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The Future of Feces

Fecal transplants are being heralded as a simple cure for a dangerous and growing intestinal infection. But their future is uncertain.



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The potential for scams seems particularly risky because, thus far, there have been no established guidelines on how to perform fecal transplants, or how to screen donors.

Earlier this year, the Federal Drug Administration issued a letter noting that fecal microbiota falls within the definition of a biological product and drug, and therefore any doctor performing a fecal transplant would need to fill out a lengthy Investigational New Drug (IND) application and wait thirty days for approval. The announcement forced doctors to stop performing the procedure, and the ensuing backlash prompted the FDA to revise its stance. In July, it issued a statement that doctors could continue to perform fecal transplants in cases of severe C. diff, as long as the patient provided informed consent and was made aware of potential risks. A spokesperson from the FDA said trials are currently underway to test the safety and effectiveness of fecal transplants for C. diff.

For now, the question remains of just how fecal transplants will be regulated, and whether the patients who need them most will be able to have access to them.

Between 2001 and 2010, the incidence of C. diff infections nearly doubled, according to data from National Hospital Discharge Surveys. It was during this time, around 2008, that Stollman and three fellow gastroenterologists — Seattle-based Christina Surawicz, New York City-based Lawrence Brandt, and Oklahoma City-based Mark Mellow — started talking about what could be done. Surawicz was the first to suggest fecal transplants as a potential treatment, though she had never performed the procedure herself.

"It seemed weird, strange, and bizarre," Stollman recalled. Surawicz had an especially desperate C. diff patient in the Bay Area and encouraged Stollman to test the treatment on her. "I think I said 'no' at first," he said. "This is not traditional Western medicine, but I'm a traditional doctor." But, realizing the patient had run out of other options, Stollman decided to try it and found success; by 2009, all four doctors were offering the procedure.

"We completely made it up," Stollman said, regarding how they determined the amount of feces required, how to test donors, and how to administer the transplant. "There are no guidelines and there were no studies."

That soon changed. In 2010, Stollman, Surawicz, and Dr. Faith Rohlke introduced the concept in one of the first papers about the procedure, "Fecal Flora Reconstitution for Recurrent Clostridium difficile Infection: Results and Methodology." In 2012, Stollman, Surawicz, Rohlke, Brandt, and Mellow, plus four other doctors, contributed to the more extensive paper "Long-Term Follow-Up of Colonoscopic Fecal Microbiota Transplant for Recurrent Clostridium difficile Infection," which tested 77 patients anywhere from 3 to 68 months after a fecal transplant. It showed that the primary cure rate for C. diff was 91 percent, with none of those patients reporting any new infectious diseases following the treatment. Although four patients developed new disorders, including peripheral neuropathy, Sjögren's syndrome, idiopathic thrombocytopenic purpura, and rheumatoid arthritis, Stollman said there is no way to determine whether the fecal transplants and the immune disorders are connected.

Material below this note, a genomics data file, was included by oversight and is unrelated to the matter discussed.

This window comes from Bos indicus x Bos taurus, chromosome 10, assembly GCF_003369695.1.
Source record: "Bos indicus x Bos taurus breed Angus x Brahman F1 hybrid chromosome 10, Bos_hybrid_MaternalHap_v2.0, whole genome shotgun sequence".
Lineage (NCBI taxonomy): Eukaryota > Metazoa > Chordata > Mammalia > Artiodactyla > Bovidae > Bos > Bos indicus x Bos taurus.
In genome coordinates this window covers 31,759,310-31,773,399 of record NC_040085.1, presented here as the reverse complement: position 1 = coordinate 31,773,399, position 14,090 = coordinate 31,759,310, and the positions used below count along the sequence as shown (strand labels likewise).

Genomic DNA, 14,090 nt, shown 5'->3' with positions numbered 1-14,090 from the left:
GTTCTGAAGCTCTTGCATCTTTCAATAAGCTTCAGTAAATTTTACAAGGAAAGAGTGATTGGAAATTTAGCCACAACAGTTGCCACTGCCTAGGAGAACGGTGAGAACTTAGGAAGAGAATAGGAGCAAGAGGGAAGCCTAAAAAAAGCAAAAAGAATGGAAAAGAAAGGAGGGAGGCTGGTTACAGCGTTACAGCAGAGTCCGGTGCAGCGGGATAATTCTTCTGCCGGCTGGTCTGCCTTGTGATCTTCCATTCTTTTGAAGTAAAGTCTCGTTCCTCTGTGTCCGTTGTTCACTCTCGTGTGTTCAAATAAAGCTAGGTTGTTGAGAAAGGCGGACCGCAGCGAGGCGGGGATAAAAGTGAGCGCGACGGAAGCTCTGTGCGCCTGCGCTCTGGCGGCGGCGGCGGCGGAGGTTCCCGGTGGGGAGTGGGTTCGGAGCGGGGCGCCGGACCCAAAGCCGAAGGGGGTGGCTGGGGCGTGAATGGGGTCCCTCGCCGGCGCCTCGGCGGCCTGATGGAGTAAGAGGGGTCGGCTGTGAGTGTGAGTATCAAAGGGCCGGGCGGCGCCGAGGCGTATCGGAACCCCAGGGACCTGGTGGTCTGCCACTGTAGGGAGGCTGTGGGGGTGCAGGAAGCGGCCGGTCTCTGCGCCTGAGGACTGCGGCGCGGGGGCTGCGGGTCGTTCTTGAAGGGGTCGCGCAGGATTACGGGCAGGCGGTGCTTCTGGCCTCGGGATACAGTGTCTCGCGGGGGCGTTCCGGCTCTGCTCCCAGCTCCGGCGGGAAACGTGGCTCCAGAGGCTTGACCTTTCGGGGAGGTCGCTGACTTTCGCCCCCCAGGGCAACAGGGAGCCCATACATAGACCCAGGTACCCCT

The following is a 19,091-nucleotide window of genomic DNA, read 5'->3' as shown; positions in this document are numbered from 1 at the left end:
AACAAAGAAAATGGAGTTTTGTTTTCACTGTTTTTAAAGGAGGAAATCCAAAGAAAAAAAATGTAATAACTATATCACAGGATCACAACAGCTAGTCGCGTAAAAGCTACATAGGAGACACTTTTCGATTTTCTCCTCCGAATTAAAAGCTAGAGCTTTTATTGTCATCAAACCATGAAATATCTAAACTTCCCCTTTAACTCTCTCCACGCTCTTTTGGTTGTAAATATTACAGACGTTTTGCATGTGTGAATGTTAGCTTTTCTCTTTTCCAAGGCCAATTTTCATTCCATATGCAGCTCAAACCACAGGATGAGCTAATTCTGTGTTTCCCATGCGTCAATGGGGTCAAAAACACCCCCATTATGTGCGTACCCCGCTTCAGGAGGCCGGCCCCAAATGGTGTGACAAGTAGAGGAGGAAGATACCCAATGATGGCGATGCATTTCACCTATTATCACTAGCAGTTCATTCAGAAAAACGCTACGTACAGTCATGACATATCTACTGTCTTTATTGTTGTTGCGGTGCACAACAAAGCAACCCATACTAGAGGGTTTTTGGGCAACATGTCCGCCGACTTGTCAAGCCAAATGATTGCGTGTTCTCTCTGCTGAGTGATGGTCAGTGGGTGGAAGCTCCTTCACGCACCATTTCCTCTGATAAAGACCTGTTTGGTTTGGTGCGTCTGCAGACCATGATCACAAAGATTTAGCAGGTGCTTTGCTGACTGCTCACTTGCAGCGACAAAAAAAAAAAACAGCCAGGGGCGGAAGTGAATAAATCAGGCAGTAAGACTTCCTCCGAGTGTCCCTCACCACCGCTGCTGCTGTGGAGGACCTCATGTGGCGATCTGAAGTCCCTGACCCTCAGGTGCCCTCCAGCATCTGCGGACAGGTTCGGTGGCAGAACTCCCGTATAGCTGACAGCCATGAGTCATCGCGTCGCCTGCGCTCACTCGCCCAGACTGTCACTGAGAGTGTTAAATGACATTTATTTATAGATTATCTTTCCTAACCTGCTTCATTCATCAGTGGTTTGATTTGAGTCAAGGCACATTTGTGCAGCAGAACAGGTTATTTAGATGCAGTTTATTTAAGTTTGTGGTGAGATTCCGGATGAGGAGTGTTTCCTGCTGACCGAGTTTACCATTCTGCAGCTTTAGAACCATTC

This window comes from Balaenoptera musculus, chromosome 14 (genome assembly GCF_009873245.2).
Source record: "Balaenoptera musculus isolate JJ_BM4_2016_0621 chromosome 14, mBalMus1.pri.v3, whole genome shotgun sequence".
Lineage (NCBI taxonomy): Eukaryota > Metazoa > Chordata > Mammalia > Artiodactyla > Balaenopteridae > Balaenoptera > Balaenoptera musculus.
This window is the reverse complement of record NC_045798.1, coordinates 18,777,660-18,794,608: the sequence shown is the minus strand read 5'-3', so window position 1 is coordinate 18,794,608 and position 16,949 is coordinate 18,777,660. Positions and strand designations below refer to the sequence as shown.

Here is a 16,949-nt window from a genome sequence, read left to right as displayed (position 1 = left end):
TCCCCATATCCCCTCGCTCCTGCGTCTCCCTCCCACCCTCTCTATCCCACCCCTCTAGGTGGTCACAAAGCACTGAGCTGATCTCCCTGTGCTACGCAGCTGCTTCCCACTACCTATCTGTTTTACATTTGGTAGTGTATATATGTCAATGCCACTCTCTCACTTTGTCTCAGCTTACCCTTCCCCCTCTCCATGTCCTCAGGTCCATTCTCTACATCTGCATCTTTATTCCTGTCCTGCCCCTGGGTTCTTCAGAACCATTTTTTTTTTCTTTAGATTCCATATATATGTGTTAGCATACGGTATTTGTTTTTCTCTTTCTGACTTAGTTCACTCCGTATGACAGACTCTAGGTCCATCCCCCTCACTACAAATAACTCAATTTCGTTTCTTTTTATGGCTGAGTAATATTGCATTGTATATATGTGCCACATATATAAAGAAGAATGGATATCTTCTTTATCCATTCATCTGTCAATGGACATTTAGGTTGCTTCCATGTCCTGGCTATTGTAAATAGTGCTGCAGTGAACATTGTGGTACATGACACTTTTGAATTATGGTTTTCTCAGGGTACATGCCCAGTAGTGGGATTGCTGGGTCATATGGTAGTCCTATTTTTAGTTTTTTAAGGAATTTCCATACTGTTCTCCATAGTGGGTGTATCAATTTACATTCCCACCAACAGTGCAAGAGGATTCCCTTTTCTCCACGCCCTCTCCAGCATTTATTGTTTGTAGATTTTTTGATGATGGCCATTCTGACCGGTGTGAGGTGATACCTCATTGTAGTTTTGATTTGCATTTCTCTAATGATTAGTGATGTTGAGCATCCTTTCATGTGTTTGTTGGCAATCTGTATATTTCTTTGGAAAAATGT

Because the treatment is so new, the American Medical Association still hasn't regulated what doctors can charge for fecal transplants. Stollman only bills his patients for the cost associated with testing a donor's stool sample, which starts at $100, and the colonoscopy that's required of the patient before the procedure, which is about $700. Stollman screens donors for HIV, hepatitis, syphilis, parasites including giardia, and C. diff, which can be dormant in healthy patients.

Kaiser gastroenterologist Theodore Levin said he was skeptical of the treatment at first, but he was also concerned about the many patients he was seeing with recurring C. diff. "It's really hard to get rid of," Levin explained. "These patients are destroyed. People's lives are completely disrupted. They become dependent on the Vancomycin, but as soon as they stop, the symptoms come back with a vengeance."

But without an assigned AMA billing code, Kaiser was hesitant to offer fecal transplants. So Levin, who is friends with Stollman and has closely monitored his success rate, began sending severe C. diff cases his way. "I kept hearing back from patients and I became more convinced it was valuable," Levin said.

As demand for fecal transplants increased, Levin questioned how best to work through hospital policies. Finally, one of Kaiser's infectious disease specialists came to him and said, "Please do this." "That made me go, 'Oh, other people think this is a good idea,'" Levin said.

In June 2012, Kaiser started offering fecal transplants to C. diff patients. Levin said its medical centers in Antioch and Walnut Creek have treated ten patients so far with positive results. "It's striking the impact you can make on their lives, and that becomes a reinforcing factor," Levin said. "One day people are sick and a few days later they are apparently cured."

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